Mac vs PC-Which One do You Choose?

PC vs Mac; credit:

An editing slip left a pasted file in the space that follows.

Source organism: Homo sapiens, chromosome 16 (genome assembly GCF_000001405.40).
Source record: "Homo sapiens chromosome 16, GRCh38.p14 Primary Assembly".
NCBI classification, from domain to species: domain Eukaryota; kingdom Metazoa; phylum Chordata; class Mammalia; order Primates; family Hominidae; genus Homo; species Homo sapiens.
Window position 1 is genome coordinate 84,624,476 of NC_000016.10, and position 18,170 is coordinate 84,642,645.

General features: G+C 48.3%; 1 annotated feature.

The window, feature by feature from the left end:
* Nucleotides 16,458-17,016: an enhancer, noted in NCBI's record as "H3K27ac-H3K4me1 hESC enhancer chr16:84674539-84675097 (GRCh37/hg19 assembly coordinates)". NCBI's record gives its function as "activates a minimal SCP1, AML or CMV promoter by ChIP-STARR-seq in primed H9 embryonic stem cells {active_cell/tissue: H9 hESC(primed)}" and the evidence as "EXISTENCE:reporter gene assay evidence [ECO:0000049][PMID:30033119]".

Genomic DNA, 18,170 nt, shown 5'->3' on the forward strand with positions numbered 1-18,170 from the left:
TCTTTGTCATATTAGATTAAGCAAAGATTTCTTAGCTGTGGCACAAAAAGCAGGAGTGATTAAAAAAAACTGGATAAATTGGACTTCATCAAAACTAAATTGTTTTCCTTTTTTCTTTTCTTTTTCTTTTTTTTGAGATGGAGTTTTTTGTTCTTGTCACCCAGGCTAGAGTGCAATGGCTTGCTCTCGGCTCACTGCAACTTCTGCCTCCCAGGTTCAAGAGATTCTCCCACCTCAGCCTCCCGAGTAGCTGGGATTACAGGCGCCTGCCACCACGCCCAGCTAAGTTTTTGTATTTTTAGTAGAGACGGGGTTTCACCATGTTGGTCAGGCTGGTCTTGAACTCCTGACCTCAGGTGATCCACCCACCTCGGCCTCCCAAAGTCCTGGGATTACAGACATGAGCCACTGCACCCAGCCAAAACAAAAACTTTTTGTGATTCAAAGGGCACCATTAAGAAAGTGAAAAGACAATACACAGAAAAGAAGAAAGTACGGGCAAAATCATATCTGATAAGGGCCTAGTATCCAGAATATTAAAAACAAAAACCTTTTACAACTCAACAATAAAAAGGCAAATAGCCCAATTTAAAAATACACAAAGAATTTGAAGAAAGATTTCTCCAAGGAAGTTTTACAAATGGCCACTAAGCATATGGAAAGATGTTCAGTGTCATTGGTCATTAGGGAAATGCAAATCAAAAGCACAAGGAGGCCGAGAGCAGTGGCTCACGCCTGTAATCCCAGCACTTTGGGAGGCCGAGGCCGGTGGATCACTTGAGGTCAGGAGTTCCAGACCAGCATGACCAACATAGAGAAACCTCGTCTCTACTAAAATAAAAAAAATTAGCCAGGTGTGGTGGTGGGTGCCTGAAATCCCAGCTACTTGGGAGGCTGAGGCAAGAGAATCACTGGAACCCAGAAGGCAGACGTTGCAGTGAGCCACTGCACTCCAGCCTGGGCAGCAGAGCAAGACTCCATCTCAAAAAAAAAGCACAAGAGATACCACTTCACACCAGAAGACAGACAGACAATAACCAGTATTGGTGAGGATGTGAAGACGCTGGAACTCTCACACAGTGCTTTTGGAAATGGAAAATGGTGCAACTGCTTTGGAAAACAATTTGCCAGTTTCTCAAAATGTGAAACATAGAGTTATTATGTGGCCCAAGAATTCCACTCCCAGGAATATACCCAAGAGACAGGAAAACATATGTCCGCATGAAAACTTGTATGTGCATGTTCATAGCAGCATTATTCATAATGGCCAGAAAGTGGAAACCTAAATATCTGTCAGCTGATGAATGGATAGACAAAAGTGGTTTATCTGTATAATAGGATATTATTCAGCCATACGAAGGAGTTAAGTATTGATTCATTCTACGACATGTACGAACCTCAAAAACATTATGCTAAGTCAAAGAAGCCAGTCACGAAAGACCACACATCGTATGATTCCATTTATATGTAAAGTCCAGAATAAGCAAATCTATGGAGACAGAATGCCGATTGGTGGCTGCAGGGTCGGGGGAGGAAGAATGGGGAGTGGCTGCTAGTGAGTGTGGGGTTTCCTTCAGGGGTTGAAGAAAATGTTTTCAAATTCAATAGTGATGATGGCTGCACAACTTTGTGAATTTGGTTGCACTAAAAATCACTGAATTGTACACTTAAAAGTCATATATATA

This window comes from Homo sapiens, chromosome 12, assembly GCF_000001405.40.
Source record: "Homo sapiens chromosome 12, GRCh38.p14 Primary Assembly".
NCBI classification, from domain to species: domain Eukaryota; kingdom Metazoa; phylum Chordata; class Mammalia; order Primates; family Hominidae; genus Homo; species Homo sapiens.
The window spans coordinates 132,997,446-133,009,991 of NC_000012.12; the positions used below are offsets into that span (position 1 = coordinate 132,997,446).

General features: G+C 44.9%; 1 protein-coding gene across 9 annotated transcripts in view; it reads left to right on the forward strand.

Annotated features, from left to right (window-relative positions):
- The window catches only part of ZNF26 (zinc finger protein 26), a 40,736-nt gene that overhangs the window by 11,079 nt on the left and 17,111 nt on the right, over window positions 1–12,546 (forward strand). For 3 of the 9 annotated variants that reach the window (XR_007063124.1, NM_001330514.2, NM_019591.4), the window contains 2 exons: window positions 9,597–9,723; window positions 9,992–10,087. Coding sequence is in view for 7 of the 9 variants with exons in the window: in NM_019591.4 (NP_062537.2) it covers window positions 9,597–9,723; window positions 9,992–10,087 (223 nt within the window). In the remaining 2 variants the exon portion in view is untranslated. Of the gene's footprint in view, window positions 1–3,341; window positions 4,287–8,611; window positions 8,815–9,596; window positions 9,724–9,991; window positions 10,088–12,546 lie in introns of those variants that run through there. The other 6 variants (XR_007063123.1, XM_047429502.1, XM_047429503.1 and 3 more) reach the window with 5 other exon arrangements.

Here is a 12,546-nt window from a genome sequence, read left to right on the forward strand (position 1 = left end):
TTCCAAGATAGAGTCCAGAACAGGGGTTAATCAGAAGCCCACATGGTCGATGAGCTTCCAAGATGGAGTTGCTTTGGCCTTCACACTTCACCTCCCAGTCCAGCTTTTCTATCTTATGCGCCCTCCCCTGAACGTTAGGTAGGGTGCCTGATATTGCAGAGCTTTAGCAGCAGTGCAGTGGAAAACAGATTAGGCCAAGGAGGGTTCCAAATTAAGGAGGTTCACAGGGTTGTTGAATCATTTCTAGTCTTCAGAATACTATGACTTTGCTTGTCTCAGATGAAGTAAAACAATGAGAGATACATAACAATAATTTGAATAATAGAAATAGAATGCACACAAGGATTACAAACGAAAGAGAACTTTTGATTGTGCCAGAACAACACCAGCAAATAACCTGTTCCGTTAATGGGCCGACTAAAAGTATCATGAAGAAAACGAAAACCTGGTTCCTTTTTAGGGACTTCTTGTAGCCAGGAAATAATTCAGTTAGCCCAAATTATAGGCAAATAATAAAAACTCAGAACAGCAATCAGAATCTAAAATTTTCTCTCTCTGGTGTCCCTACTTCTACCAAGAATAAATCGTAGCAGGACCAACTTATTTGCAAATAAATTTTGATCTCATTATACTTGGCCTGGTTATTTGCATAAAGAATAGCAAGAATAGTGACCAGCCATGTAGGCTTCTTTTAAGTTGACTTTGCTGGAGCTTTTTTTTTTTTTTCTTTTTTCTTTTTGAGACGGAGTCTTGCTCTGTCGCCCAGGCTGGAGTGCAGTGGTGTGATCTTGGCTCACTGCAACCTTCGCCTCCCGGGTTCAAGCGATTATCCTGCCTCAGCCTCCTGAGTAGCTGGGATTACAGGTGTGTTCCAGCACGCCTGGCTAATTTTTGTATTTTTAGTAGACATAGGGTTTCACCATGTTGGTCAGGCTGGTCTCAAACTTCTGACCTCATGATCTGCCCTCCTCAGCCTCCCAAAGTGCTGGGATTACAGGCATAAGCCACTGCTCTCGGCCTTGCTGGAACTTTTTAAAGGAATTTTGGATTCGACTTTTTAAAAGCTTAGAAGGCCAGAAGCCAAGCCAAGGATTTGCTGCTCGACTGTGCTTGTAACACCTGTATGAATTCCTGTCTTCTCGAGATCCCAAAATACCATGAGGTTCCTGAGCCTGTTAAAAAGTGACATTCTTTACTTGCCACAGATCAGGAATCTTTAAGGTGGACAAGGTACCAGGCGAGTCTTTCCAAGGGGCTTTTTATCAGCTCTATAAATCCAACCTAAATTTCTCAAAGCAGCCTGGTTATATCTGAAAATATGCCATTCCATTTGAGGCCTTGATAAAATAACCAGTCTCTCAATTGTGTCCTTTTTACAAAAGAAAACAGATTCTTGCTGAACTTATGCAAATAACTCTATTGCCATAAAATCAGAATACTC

Now more than ever, landscape architects and designers are heavily dependent on computers for both rendering and technical drawings. As a designer, owning a computer or laptop is basically a necessity. When faced with the task of purchasing one, the number of choices can range from overwhelming to downright confusing. First and foremost is deciding which way you swing are you to be an “Apple Fan” or a “Windows Loyalist”? We aim to help you out with this feature article on Mac vs PC Myths & Misconceptions Both stereotypes are rather comical and, to a large degree, untrue – I own a MacBook Pro, but I’m not exactly the Vespa-riding art school dropout that common clichés would have you believe. My roommate owns a PC laptop, but this doesn’t somehow make him dull and nerdy. The two computers can seem a world apart, with each side of impassioned partisans righteously defending their weapon of choice, so what are the differences? Price is always at the top of the list, with Macs seeming to be much more expensive than their counterparts. You could walk into a computer store today and walk out with two brand-new PCs for the price of one Mac. Yet in reality, there isn’t much price difference between comparable Macs and PCs. To build a PC that would match the standard that Mac Pro offers – similar software, hardware, etc. — the price difference would be minimal, and by minimal, I mean $6, as shown here. The Pros & Cons That being said, PCs can be customized with as many or as few options as you want, allowing you to adjust the features to meet your exact budget. Compare this with Macs, which are basically non-negotiable with no picking and choosing of features. Another difference is that a PC’s hardware is designed to be upgraded and tweaked to perform repairs or modifications. Macs generally aren’t made to be modified; however, things such as RAM can be added if deemed necessary. Apple’s product lines boast more expensive and better-quality parts, meaning Macs will generally outperform lower-end PCs. This is no reason to be conned by the “genius” at the Mac store – despite common rumor, they aren’t faster, just more efficient. PCs have the one up on Macs in terms of choice and variety, with Apple currently only offering five different lines of computers — which happens to fall neatly in line with Apple’s “less is more” marketing approach. On the other hand, PCs offer a wide variety of shapes and sizes, with up to 11 big-name brands wearing the Windows badge. Buyers often see this copious selection as a benefit, giving them a much greater chance of finding a computer to suit there exact needs. A deciding factor when choosing a side could well be the difference between the level of customer satisfaction Mac and PC owners claim to have. This is where Apple really shines – after purchasing any Apple product, you have free face-to-face access at any of their stores with their genius bar technicians. This relationship is much more personal than ringing company after company before even identifying the problem with your computer. Design is most likely the biggest differentiator between the two brands. The obsession Steve Jobs and Jonathan Ive had with reaching perfection resulted in Macs obtaining their sleek, clean aesthetic, thus producing a brand addiction as opposed to one-off purchases of products. I, for one, find Apple’s designs to be much more aesthetically pleasing, possessing an almost alluring appearance. Bottom Line The Mac vs. PC debate has been raging for more than a quarter of a century, and will continue to do so into the foreseeable future. Apple fans will continue to tout the Mac’s ease of use and elegance, and Windows loyalists will continue to see the enemy as overpriced with too little in the way of choice. As designers, the ability to run industry-standard software such as Photoshop, Illustrator, and AutoCAD effectively and smoothly ultimately depends on what you’re running under your hood, not what brand of computer you possess. It is your personal needs, tastes, and budget that will establish how much hardware and software you can equip, thus determining what side you are willing to take in the ongoing fray. Article written by Paul McAtomney Featured image:

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